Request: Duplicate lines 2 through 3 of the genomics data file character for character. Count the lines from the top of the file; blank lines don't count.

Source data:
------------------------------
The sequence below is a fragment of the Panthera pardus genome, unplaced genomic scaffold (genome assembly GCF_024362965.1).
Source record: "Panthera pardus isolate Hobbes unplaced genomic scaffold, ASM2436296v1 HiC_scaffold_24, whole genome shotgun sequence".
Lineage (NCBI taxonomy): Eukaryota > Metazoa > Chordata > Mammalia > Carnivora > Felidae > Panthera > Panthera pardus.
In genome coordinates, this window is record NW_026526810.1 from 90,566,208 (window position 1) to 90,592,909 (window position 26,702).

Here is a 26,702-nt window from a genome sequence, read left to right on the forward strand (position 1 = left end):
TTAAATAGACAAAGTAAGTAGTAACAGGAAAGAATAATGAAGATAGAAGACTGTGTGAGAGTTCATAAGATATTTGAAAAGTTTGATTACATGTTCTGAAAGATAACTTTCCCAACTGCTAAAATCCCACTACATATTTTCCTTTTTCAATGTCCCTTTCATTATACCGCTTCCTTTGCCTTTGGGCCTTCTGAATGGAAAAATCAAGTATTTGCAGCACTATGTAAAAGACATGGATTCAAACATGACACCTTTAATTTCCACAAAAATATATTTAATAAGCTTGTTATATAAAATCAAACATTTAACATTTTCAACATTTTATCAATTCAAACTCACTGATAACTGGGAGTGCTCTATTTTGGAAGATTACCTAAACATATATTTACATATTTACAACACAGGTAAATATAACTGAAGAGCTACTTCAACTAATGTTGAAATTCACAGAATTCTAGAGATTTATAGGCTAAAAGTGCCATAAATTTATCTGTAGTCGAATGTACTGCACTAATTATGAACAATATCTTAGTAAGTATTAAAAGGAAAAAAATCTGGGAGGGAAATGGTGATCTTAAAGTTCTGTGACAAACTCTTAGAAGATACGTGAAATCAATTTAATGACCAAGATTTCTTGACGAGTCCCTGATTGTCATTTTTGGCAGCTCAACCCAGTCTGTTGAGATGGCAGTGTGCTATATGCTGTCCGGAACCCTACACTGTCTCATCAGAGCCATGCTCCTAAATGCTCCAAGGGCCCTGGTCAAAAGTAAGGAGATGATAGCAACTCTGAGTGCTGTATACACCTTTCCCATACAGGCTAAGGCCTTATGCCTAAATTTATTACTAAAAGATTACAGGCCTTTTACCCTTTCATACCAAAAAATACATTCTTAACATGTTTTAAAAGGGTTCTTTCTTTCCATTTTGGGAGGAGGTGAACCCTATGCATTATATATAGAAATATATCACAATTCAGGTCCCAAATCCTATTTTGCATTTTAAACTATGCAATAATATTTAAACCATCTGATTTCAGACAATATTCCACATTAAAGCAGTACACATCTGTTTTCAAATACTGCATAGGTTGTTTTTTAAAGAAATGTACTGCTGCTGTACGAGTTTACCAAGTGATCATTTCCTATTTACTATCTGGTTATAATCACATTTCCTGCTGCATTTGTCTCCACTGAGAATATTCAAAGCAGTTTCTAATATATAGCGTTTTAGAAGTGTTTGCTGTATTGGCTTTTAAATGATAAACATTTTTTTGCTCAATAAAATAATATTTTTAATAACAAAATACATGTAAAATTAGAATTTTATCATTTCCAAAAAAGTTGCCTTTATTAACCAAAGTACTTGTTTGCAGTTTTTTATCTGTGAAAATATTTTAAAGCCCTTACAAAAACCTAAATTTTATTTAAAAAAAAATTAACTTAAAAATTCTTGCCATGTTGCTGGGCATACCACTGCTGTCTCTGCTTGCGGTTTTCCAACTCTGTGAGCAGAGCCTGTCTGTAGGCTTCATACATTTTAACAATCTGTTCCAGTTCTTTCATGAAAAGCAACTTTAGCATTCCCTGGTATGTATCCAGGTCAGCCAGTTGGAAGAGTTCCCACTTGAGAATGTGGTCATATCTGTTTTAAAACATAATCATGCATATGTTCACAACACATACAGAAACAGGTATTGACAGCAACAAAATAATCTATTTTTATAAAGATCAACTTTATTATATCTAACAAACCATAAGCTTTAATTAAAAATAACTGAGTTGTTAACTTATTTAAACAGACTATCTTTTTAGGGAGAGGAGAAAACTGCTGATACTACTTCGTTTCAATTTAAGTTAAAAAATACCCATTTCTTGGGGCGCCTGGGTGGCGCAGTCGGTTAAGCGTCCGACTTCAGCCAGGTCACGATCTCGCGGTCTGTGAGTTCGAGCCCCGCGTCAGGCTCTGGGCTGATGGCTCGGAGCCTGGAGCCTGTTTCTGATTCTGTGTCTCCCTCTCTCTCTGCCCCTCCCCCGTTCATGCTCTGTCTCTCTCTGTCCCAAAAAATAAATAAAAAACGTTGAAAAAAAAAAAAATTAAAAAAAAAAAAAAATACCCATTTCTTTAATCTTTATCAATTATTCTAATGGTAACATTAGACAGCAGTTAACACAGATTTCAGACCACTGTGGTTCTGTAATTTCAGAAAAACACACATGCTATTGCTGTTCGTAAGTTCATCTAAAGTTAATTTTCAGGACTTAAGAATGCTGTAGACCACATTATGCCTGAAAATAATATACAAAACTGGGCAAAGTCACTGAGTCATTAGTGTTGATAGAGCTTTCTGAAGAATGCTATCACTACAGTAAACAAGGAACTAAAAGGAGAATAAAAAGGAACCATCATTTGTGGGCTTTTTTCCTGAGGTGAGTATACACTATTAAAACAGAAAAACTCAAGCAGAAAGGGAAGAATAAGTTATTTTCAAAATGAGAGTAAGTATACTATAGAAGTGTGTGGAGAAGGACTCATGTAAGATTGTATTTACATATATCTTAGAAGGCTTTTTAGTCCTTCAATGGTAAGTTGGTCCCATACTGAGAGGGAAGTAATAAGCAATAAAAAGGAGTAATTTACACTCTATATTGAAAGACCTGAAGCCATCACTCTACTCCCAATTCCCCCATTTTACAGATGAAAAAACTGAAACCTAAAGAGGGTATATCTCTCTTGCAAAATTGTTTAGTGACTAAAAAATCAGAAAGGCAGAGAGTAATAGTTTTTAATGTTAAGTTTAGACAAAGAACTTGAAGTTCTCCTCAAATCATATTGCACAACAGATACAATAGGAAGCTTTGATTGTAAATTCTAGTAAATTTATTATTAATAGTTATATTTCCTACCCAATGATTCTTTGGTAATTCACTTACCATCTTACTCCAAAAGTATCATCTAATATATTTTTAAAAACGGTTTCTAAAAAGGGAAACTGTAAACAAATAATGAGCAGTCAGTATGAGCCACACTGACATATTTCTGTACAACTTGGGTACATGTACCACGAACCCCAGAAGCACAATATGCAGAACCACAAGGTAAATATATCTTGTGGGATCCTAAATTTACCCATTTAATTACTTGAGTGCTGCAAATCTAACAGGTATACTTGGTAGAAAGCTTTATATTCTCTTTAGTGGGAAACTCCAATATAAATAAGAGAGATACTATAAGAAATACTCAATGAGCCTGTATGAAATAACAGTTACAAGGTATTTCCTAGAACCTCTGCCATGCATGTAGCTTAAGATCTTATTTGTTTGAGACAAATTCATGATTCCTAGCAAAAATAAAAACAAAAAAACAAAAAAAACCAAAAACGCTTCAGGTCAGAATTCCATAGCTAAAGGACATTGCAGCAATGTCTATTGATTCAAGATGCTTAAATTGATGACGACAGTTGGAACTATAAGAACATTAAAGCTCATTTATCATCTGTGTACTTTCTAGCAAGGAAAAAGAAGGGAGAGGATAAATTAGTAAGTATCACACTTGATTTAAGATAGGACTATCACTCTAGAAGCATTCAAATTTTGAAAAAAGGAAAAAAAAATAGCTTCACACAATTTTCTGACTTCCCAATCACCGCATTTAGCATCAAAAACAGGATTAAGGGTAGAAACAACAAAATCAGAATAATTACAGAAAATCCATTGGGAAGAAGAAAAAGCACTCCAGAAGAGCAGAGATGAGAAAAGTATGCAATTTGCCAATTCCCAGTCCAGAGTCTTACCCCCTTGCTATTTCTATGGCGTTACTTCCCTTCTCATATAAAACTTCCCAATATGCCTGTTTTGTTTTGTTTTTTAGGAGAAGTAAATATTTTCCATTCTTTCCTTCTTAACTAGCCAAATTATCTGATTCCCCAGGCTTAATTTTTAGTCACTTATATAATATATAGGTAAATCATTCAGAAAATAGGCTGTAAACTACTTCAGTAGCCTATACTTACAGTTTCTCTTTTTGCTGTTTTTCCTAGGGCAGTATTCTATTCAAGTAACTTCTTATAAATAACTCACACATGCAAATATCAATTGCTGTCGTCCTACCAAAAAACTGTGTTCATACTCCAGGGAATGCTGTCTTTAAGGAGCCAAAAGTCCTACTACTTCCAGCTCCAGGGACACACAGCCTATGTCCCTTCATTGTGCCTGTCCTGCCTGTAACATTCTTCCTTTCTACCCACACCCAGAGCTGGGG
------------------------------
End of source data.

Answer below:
Source record: "Panthera pardus isolate Hobbes unplaced genomic scaffold, ASM2436296v1 HiC_scaffold_24, whole genome shotgun sequence".
Lineage (NCBI taxonomy): Eukaryota > Metazoa > Chordata > Mammalia > Carnivora > Felidae > Panthera > Panthera pardus.